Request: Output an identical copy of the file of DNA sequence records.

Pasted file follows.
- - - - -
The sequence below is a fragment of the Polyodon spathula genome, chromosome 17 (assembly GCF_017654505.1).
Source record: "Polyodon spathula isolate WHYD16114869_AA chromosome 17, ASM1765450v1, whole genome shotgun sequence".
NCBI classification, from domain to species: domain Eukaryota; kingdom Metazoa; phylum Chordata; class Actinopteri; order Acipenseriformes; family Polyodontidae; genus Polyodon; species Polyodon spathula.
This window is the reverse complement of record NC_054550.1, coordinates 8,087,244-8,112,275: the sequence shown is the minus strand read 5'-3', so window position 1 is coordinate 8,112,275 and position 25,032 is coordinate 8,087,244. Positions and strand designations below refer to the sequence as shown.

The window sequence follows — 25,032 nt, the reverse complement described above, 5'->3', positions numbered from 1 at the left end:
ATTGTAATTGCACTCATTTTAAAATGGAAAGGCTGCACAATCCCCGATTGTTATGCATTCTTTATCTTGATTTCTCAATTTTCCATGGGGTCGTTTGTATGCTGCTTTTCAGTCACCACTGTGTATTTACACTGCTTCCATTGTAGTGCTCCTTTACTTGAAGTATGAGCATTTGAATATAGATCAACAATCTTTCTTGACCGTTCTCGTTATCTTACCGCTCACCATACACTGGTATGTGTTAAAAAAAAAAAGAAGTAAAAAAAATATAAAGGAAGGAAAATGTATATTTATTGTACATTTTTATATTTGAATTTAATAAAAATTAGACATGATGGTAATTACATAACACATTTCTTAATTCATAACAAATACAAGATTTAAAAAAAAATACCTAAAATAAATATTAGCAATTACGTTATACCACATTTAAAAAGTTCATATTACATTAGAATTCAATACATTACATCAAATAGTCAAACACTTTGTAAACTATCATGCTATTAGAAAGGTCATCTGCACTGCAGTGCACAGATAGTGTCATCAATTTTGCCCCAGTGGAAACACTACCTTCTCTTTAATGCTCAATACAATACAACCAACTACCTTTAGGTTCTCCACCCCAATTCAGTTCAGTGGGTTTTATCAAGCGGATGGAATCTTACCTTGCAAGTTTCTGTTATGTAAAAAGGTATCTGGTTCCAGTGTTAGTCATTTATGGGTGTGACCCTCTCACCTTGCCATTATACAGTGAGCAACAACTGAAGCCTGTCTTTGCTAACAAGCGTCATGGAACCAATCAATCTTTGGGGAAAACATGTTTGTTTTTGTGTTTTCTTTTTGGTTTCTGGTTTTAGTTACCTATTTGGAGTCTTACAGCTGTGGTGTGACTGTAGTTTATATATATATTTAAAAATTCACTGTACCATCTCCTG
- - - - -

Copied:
The sequence below is a fragment of the Polyodon spathula genome, chromosome 17 (assembly GCF_017654505.1).
Source record: "Polyodon spathula isolate WHYD16114869_AA chromosome 17, ASM1765450v1, whole genome shotgun sequence".
NCBI classification, from domain to species: domain Eukaryota; kingdom Metazoa; phylum Chordata; class Actinopteri; order Acipenseriformes; family Polyodontidae; genus Polyodon; species Polyodon spathula.
This window is the reverse complement of record NC_054550.1, coordinates 8,087,244-8,112,275: the sequence shown is the minus strand read 5'-3', so window position 1 is coordinate 8,112,275 and position 25,032 is coordinate 8,087,244. Positions and strand designations below refer to the sequence as shown.

The window sequence follows — 25,032 nt, the reverse complement described above, 5'->3', positions numbered from 1 at the left end:
ATTGTAATTGCACTCATTTTAAAATGGAAAGGCTGCACAATCCCCGATTGTTATGCATTCTTTATCTTGATTTCTCAATTTTCCATGGGGTCGTTTGTATGCTGCTTTTCAGTCACCACTGTGTATTTACACTGCTTCCATTGTAGTGCTCCTTTACTTGAAGTATGAGCATTTGAATATAGATCAACAATCTTTCTTGACCGTTCTCGTTATCTTACCGCTCACCATACACTGGTATGTGTTAAAAAAAAAAAGAAGTAAAAAAAATATAAAGGAAGGAAAATGTATATTTATTGTACATTTTTATATTTGAATTTAATAAAAATTAGACATGATGGTAATTACATAACACATTTCTTAATTCATAACAAATACAAGATTTAAAAAAAAATACCTAAAATAAATATTAGCAATTACGTTATACCACATTTAAAAAGTTCATATTACATTAGAATTCAATACATTACATCAAATAGTCAAACACTTTGTAAACTATCATGCTATTAGAAAGGTCATCTGCACTGCAGTGCACAGATAGTGTCATCAATTTTGCCCCAGTGGAAACACTACCTTCTCTTTAATGCTCAATACAATACAACCAACTACCTTTAGGTTCTCCACCCCAATTCAGTTCAGTGGGTTTTATCAAGCGGATGGAATCTTACCTTGCAAGTTTCTGTTATGTAAAAAGGTATCTGGTTCCAGTGTTAGTCATTTATGGGTGTGACCCTCTCACCTTGCCATTATACAGTGAGCAACAACTGAAGCCTGTCTTTGCTAACAAGCGTCATGGAACCAATCAATCTTTGGGGAAAACATGTTTGTTTTTGTGTTTTCTTTTTGGTTTCTGGTTTTAGTTACCTATTTGGAGTCTTACAGCTGTGGTGTGACTGTAGTTTATATATATATTTAAAAATTCACTGTACCATCTCCTG